Innovation Europe is currently being built by Generate Companies and is affiliated with their emerging network of U.S. chief innovators groups. The first group members include Rising Tide in Zurich, Switzerland who is a founding member and has provided seed capital for this new initiative. The group is currently offering invitations to 14 additional members from a variety of industries and to companies not in competition with each other.

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Nearly a dozen organizations from around the country will share in the first round of Social Innovation Fund (SIF) grants from the federal government totaling $50 million. Combined with the required private matching funds, the total in grants is $74 million.

The Corporation for National and Community Service (CNCS) announced the inaugural SIF grants this morning. “This portfolio is a collection of extraordinary organizations with an unparalleled body of knowledge and expertise on growing what works,” Patrick Corvington, the corporation's CEO, said in a prepared statement. “They are all driven by the search for bold solutions and recognize that we must use evidence to target limited resources where they will have the greatest impact.”

CNCS announced this past April that it has received more than 200 letters of intent and ultimately requests from 69 organizations totaling $125 million. The 11 organizations were selected through “a rigorous review process involving 60 external experts” and represent “a diverse set of nonprofit organizations and private and community foundations and share a track record of success at identifying and growing high-performing nonprofit organizations.”

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The Internet will run out of Internet addresses in about 1 year's time, we were told today by John Curran, President and CEO of the American Registry for Internet Numbers (ARIN). The same thing was also stated recently by Vint Cerf, Google's Chief Internet Evangelist.

The main reason for the concern? There's an explosion of data about to happen to the Web - thanks largely to sensor data, smart grids, RFID and other Internet of Things data. Other reasons include the increase in mobile devices connecting to the Internet and the annual growth in user-generated content on the Web.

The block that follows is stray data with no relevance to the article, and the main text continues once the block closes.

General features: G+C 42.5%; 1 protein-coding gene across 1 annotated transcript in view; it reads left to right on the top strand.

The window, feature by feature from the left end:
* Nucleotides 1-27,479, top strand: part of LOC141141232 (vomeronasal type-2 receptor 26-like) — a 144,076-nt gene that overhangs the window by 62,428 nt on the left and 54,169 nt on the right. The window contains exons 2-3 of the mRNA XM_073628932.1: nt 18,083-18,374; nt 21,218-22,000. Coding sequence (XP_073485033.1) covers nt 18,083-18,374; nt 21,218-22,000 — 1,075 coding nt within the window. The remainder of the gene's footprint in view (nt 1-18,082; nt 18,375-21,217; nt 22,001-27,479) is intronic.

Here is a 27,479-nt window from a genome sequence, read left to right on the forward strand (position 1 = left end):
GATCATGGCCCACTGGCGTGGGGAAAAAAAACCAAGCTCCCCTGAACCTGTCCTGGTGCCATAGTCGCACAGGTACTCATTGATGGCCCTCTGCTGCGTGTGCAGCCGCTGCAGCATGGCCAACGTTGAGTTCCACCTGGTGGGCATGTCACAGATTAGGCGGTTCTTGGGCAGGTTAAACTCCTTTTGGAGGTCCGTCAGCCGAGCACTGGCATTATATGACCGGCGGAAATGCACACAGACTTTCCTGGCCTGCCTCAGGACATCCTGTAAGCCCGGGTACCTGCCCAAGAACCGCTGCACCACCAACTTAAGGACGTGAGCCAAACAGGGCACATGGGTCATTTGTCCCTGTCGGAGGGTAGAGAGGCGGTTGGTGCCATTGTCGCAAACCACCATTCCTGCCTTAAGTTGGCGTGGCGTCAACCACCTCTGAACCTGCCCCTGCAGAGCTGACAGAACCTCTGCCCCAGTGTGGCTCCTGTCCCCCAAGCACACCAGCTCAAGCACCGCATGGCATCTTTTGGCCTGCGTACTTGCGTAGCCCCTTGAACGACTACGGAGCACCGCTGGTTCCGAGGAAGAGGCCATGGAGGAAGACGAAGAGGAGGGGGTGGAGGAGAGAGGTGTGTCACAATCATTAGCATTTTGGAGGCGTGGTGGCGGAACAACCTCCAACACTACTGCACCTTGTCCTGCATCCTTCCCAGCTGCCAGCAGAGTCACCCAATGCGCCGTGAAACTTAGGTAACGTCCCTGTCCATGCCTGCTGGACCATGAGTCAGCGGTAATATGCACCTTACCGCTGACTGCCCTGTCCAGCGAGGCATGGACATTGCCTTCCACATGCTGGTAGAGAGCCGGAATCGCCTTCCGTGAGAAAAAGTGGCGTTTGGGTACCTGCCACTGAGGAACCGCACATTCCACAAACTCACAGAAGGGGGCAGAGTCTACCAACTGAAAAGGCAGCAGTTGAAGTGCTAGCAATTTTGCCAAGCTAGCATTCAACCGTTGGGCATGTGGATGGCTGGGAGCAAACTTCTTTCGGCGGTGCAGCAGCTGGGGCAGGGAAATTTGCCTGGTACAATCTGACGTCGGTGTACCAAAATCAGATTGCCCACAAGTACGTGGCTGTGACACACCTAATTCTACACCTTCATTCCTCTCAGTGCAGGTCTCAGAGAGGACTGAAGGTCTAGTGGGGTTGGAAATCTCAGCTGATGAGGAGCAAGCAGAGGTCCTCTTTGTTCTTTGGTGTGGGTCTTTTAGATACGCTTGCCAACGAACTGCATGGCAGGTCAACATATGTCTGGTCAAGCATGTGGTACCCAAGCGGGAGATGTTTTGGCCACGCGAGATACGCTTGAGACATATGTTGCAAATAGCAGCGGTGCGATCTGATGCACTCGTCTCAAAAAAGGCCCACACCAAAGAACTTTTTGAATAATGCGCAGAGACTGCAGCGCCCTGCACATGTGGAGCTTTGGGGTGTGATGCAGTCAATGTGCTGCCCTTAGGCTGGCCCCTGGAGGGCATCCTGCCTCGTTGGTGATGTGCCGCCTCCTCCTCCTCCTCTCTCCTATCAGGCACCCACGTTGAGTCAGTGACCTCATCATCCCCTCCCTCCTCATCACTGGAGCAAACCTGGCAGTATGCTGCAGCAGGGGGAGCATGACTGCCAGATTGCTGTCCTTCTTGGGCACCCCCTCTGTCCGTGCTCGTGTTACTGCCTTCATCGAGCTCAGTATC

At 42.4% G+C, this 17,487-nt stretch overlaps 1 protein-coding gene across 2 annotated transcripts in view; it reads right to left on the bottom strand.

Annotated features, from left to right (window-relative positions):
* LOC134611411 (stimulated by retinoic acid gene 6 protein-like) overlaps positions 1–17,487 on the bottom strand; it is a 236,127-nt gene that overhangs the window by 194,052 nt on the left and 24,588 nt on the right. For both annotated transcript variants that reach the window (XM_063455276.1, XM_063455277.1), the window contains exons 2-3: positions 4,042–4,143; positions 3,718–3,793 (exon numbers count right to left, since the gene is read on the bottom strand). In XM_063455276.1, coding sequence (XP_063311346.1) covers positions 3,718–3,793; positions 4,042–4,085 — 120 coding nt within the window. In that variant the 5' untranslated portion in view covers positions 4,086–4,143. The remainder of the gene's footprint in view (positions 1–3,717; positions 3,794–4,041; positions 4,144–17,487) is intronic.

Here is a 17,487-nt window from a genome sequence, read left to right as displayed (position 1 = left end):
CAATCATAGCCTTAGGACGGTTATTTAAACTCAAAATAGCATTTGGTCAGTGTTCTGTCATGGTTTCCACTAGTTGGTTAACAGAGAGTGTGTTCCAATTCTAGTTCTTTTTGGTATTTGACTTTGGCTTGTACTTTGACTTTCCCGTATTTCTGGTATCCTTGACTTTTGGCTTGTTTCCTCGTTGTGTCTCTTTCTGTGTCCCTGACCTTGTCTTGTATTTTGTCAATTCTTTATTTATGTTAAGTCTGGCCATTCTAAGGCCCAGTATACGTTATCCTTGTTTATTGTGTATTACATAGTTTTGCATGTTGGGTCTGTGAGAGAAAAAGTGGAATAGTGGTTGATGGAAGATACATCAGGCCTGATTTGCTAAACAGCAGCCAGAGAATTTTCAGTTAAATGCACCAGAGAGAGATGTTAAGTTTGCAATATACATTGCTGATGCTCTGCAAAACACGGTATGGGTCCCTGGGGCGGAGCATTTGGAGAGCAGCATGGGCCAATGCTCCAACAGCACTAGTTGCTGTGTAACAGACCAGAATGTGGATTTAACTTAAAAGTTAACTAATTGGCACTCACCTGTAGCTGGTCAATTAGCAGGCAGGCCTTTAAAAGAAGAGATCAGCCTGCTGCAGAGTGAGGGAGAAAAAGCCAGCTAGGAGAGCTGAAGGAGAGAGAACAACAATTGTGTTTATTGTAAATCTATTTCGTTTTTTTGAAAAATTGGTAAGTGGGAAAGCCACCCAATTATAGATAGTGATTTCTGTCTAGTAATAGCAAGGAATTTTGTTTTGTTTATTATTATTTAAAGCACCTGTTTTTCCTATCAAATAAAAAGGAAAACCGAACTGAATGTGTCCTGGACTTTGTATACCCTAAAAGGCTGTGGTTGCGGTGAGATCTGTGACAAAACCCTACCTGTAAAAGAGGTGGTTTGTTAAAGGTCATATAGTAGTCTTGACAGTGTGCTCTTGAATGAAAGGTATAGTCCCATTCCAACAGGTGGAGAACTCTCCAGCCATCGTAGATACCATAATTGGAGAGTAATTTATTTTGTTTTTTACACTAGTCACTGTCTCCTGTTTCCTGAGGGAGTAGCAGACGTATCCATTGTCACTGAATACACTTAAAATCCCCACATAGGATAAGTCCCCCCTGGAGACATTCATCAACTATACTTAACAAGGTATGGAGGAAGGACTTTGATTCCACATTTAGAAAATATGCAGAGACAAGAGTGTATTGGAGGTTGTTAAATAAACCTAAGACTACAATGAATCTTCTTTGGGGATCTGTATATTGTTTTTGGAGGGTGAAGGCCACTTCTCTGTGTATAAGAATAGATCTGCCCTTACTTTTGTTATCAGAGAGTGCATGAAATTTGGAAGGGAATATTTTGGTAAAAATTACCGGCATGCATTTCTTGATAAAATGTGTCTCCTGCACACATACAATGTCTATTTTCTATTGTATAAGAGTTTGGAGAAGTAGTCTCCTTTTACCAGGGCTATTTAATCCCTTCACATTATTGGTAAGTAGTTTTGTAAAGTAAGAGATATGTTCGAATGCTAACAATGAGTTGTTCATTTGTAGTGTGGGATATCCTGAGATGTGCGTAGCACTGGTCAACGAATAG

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Imagine Walt Disney at the age of nineteen. His uncle asks him what he plans to do with his life, and he pulls out a drawing of a mouse and says, "I think this has a lot of potential."

Or Springsteen. In a concert he once told the story of how he and his dad used to go at it — how his father hated his guitar. Late one night, Springsteen came home to find his father waiting up for him in the kitchen. His father asked him what he thought he was doing with himself. "And the worst part about it," Springsteen says, "was I never knew how to explain it to him." How does he tell his father, "I'm going to be Bruce Springsteen?"

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Investing in China is nothing new for U.S. venture capital firms, but recently these have firms begun raising local-currency funds to make it easier to invest in homegrown start-ups.

One of the latest to raise such a fund is Menlo Park, Calif.-based DCM, which VentureWire reported today that it raised CNY200 million ($29.5 million) for a new Chinese currency fund.

Investors like DCM are turning to Chinese yuan funds to invest in industries that might otherwise be off limits, like media and financial services companies, and to cut through some of the red tape that investing via foreign-currency denominated funds in China entails.

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Mergers of small biotechs, such as the recent union of Evotec AG and DeveloGen AG, could grow more common as public companies look for scale and as aging venture-backed players look for the exit, some observers say.

Publicly held Evotec, which agreed last week to buy venture-backed DeveloGen for EUR14 million ($18 million) in stock plus performance payments, bulks up with metabolic-disease technology and other assets, while DeveloGen backers, such as TVM Capital and Nomura Phase4 Ventures, are on track to profit from a bet they placed last decade.

“I do expect that there will be more of this, especially in times when it is difficult to take companies public,” said d Helmut Schühsler, DeveloGen’s chairman and managing partner of TVM Capital. “We looked around and said, ‘We don’t want to be in the company for another 10 years.’”